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MR topics

MR topics

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Published by Sheetal Chandra

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Published by: Sheetal Chandra on Mar 31, 2012
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03/31/2012

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MARKETING RESEARCH TOPICS
BY:
 
Sheetal Chandra-15Shipra Gir-19Sarwat Pawar-20
1.
 
Bop marketing and the new strategies of PepsiCo India
Background of the Information:
 
In economics, the
bottom of the pyramid
is the largest, but poorestsocio-economic group.Inglobal terms, this is the 2.5 billion people who live on less than $2.50 per day. The phrase
“bottom of the pyramid” is used in particular by
people developing new models of doingbusiness that deliberately target that demographic, often using new technology. This field isalso often referred to as the "
Base of the Pyramid
" or just the "
BoP
" To build up the BoP, itsnot enough to provide cheap, necessary, innovative products, but to help develop their futurewhich will provide sustainability. Vittana, for example enables more students to attendsecondary school and obtain a degree that will help increase their income. Slowly but surelywith more and more educated individuals coming out of developing nations, the potential forgrowth and prosperity from within increases dramatically. The premise of the fortune at thebase of the pyramid (BoP) is based on the notion of how to profitably do business with thepoor. But few such endeavours have become sustainable businesses, falling prey to badassumptions, misguided marketing, or poor research.Example, the innovativeOorja stovedesigned by BP as a sustainable, healthy alternative to
 
smoky wood-burning cooking fires so prevalent in the BoP, integrates the local community intoits business model. The product is sold by local women trained by BP as part of their rural salesnetwork, and provides a sustainable income source both from the sales of new stoves as wellfrom the supply of the healthier smokeless fuel pellets. By incorporating both environmental aswell as economic sustainability into the design of their solution, they offer a holisticallybeneficial solution to the community as well as a profit making strategy for their saleswomenand themselves. (Nonetheless, contextually appropriate design is a must; even the humblestove hasfaced criticismfor the lack of user testing in the field.)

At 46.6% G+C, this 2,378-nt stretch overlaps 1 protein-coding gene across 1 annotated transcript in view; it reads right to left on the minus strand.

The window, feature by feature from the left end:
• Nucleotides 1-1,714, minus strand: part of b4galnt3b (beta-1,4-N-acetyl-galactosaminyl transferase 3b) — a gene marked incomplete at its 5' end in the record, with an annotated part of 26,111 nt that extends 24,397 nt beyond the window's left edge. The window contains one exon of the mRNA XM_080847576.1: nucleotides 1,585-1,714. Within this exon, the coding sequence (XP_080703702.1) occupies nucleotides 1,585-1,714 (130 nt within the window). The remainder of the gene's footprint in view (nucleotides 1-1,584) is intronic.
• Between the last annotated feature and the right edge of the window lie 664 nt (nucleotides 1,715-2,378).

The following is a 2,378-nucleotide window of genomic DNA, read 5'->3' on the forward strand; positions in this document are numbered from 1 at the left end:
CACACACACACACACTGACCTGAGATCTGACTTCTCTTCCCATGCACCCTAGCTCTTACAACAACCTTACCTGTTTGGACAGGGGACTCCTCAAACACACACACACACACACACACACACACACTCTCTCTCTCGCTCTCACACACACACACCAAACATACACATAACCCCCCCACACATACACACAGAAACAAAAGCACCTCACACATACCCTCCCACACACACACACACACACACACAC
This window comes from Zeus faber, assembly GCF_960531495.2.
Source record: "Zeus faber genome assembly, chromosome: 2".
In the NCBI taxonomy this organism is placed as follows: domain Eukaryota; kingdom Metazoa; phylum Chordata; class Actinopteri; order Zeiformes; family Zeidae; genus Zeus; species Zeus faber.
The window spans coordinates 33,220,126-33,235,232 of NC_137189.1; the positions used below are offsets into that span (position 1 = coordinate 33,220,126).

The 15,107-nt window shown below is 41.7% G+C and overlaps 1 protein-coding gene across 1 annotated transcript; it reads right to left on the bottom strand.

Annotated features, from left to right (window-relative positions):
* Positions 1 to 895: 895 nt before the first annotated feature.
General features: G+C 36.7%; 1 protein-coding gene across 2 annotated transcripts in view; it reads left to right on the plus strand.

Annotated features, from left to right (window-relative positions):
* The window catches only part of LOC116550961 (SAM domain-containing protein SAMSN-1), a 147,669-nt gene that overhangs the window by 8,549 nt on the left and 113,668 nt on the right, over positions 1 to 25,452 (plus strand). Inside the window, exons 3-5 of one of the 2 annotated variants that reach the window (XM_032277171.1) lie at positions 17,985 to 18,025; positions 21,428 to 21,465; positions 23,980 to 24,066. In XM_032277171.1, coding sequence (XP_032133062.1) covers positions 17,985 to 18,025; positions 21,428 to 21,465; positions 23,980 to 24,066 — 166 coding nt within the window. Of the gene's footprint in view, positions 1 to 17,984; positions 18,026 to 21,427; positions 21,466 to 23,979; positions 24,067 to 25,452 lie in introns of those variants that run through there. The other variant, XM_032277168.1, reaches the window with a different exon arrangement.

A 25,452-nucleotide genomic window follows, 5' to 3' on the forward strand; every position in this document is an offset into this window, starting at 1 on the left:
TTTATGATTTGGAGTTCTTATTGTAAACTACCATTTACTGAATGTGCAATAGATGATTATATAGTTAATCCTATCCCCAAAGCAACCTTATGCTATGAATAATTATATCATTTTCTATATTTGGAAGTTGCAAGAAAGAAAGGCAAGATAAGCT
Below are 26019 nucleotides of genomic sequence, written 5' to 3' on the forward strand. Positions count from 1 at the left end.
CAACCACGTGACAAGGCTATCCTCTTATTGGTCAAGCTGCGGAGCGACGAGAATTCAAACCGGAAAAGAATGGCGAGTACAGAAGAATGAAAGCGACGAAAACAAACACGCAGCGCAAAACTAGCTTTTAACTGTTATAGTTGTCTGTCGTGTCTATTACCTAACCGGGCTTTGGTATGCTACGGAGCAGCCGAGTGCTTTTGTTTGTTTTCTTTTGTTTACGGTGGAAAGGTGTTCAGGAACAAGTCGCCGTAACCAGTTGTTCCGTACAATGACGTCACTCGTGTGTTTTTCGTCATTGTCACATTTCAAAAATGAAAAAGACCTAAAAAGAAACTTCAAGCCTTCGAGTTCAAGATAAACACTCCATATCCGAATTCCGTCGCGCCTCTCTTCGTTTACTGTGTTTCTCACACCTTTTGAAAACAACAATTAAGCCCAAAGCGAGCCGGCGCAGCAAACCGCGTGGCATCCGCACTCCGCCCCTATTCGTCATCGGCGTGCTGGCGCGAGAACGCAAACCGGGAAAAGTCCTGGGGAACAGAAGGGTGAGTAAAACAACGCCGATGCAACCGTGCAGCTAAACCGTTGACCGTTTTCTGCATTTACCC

The 5D’s of Bop:
 
 
1) Development2) Design
 
3) Distribution4) Demand5) Dignity
“Using the 5D’s—
development, design, distribution, demand and dignity
can provide aroadmap for a cohesive, human-centered strategy for well-designed products that sell, servicesthat are successful, and programs with low drop-out rates. Observation and user researchconducted to understand your new target audience is critical in establishing the relevant value
propositions.” Simplistic approaches have equated BOP with the “sachet revolution”, the
marketing approach to package shampoo and other items in sachets to make them affordable
to poor people. Pralahad’s approa
ch has also been criticised as being neo-liberal and drivingpoor people into buying useless products and into overspending: the controversy was turning
mainly around “Fair and Lovely” a cosmetic product by Hindustan Lever that supposedly makes
dark skins
brighter. This is indeed a product that is sold in the remotest villages in South Asia…
but whether it eradicates poverty remains to be seen.The market creation approach aims to go beyond just exploiting BOP markets. It isacknowledged that markets do not initially exist for safe water, sanitation, reforestation andmosquito nets. These markets must be created by public investments: the private sector cannot invest in public health or other development domains such as hygiene awareness, malariaprevention or organising small farmers into viable production units. As the purchasing power of poor people is indeed very limited, smart subsidies may be needed to reach the poorest andmost vulnerable groups.